Under Section 23A TCA1997 a company that is incorporated in Ireland will be regarded for Irish tax purposes as being resident in Ireland and therefore liable to Irish corporation tax on the profits arising. An exemption can apply however, if a company is not regarded as resident in Ireland as the result of the provisions of a Double Tax Treaty. For the purposes of this blog, we will assume the directors are resident in the UK and therefore we consider the Ireland UK DTA. Ireland will always tax an Irish incorporated company unless it is proven it is tax resident in another country.
Ireland opted for the new rule under Article 4 of the MLI in respect of the determination, for treaty purposes, of the residence of dual-resident companies (‘the tie-breaker rule’). Article 4 paragraph 3 was replaced with the below:
Where by reason of the provisions of this Convention a person other than an individual is a resident of both Contracting States, the competent authorities of the Contracting States shall endeavour to determine by mutual agreement the Contracting State of which such person shall be deemed to be a resident for the purposes of this Convention, having regard to its place of effective management, the place where it is incorporated or otherwise constituted and any other relevant factors. In the absence of such agreement, such person shall not be entitled to any relief or exemption from tax provided by this Convention except to the extent and in such manner as may be agreed upon by the competent authorities of the Contracting States.
The tie-breaker rule provides that, in cases of corporate dual-residence, the competent authorities of the Contracting Jurisdictions will attempt to determine a sole jurisdiction of residence by mutual agreement having regard to that company’s place of effective management, the place where it is incorporated or otherwise constituted and any other relevant factors. Most of Ireland’s existing DTCs follow the pre-2017 OECD Model Tax Convention rule for corporate dual residence and the sole jurisdiction of residence is determined using the place of effective management of the company. Under the tie-breaker rule, a dual-resident company will lose its automatic single jurisdiction of residence status for treaty purposes that is based on place of effective management only. Instead, the competent authorities will endeavour to resolve the residence status by mutual agreement having regard to the relevant factors. If agreement cannot be reached on the residence status for treaty purposes, the company will only be entitled to treaty benefits to the extent that the competent authorities agree.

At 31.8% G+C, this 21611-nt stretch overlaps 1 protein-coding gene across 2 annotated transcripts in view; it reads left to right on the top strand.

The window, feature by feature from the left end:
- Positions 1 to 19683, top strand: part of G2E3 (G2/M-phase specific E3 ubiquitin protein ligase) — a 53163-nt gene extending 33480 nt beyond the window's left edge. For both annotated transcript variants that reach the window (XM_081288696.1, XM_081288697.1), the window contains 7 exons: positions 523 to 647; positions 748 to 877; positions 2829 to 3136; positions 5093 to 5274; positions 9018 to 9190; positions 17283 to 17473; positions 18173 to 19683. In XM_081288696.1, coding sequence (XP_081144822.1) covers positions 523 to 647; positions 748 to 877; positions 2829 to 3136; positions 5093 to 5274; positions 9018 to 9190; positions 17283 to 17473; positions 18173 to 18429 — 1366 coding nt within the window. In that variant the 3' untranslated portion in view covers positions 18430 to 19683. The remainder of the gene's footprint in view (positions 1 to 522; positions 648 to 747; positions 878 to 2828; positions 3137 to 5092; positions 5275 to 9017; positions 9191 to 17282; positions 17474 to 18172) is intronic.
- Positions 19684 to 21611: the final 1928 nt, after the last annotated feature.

Central Management and Control is a concept which refers to the highest level of control i.e.strategic control of the company, including the formulation of company policy, how the company deals with financing and capital structure, etc. Note both countries will likely have this definition here.
It is a separate concept from the 'management and control' referred to in the 'day-to-day operations' of a company.
Where the central management and control of a company abides is ascertained by examining by whom and where strategic control of all operations occurs and is a question of fact.
Based on the facts of the various leading cases on company residence, it is possible to compile a list of questions that can be used to determine the residence of a company:
- Where are the questions of important policy determined?
- Where are the directors’ meetings held?
- Where are the majority of directors resident?
- Where are major contracts negotiated or agreements concluded?
- Have the directors delegated any of their powers? To whom and to what extent?
- Where are the shareholders’ meetings, both general and extraordinary, held?
- Where is the head office of the company?
- Where are the books of account kept?
- Where are the accounts prepared and examined?
- Where are the accounts audited?
- Where are minute books kept?
- Where are company seals kept?
- Where is the share register kept?
- From where are dividends, if any, declared?
- Where are the profits realised?
- Where is the company’s bank account on which the secretary etc. draws?
- Where is the company incorporated?
If all of the strategic decisions affecting a company are taken by the company directors, then the fact to be determined is where those decisions are taken and hence control is exercised.